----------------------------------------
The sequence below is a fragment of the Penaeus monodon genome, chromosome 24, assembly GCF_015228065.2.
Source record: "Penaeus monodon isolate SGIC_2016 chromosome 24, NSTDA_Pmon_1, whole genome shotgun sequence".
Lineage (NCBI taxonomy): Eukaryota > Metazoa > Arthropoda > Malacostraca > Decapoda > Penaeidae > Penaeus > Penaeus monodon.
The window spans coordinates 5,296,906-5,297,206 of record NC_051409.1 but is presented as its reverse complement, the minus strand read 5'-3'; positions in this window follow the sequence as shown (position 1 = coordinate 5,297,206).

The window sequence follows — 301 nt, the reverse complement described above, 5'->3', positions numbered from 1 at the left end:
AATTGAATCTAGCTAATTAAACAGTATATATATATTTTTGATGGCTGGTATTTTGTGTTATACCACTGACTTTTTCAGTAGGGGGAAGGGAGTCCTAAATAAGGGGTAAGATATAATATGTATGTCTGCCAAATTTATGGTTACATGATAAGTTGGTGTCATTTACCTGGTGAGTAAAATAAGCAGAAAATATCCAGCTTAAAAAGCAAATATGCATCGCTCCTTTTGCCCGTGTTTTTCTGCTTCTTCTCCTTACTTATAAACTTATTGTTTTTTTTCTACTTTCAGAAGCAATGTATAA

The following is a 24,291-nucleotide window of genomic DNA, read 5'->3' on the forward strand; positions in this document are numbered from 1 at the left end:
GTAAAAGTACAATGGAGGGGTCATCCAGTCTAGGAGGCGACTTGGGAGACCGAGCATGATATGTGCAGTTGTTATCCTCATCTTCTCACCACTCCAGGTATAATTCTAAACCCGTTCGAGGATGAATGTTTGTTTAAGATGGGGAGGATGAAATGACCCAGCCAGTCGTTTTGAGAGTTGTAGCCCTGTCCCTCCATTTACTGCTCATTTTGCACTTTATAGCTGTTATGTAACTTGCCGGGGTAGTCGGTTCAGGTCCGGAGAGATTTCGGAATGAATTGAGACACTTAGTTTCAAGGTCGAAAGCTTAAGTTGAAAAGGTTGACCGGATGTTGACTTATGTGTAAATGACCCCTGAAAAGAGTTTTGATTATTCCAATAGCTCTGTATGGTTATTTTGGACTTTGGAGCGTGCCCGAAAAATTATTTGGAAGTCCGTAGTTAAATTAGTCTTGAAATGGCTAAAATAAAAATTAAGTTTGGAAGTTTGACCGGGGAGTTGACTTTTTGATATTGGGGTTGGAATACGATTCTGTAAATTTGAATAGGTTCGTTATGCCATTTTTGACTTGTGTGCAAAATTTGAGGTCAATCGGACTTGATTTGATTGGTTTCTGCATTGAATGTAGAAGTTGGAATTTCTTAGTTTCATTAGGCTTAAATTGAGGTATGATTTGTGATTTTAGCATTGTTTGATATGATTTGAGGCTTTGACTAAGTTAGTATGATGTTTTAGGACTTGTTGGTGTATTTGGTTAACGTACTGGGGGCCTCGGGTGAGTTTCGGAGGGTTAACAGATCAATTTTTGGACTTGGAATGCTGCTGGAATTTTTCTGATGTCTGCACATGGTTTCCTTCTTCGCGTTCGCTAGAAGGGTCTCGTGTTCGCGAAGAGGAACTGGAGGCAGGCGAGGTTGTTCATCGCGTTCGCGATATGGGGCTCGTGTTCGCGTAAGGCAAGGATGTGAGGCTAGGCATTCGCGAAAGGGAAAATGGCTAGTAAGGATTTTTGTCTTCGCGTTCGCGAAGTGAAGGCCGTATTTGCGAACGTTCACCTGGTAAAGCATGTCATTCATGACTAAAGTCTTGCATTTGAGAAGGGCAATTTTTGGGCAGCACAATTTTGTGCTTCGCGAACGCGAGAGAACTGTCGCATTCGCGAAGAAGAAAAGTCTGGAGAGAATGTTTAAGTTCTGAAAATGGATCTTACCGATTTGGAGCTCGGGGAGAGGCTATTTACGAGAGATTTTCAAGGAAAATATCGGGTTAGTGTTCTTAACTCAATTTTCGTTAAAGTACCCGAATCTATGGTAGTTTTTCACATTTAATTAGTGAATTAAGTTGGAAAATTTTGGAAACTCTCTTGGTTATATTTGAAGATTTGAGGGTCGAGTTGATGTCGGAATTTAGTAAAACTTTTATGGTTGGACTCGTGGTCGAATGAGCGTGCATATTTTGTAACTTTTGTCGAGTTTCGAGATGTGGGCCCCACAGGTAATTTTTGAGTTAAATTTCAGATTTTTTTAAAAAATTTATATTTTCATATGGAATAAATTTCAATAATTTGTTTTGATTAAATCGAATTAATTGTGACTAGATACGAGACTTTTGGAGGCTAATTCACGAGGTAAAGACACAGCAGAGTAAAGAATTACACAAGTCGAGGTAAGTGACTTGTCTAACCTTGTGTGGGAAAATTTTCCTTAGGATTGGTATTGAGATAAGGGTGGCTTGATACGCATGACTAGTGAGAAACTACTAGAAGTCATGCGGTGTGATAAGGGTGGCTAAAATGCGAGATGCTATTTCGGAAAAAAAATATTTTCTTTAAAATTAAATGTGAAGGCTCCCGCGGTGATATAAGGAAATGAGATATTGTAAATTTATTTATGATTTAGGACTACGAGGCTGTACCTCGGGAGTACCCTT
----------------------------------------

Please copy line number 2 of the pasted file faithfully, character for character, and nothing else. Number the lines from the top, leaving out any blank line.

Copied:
Source record: "Penaeus monodon isolate SGIC_2016 chromosome 24, NSTDA_Pmon_1, whole genome shotgun sequence".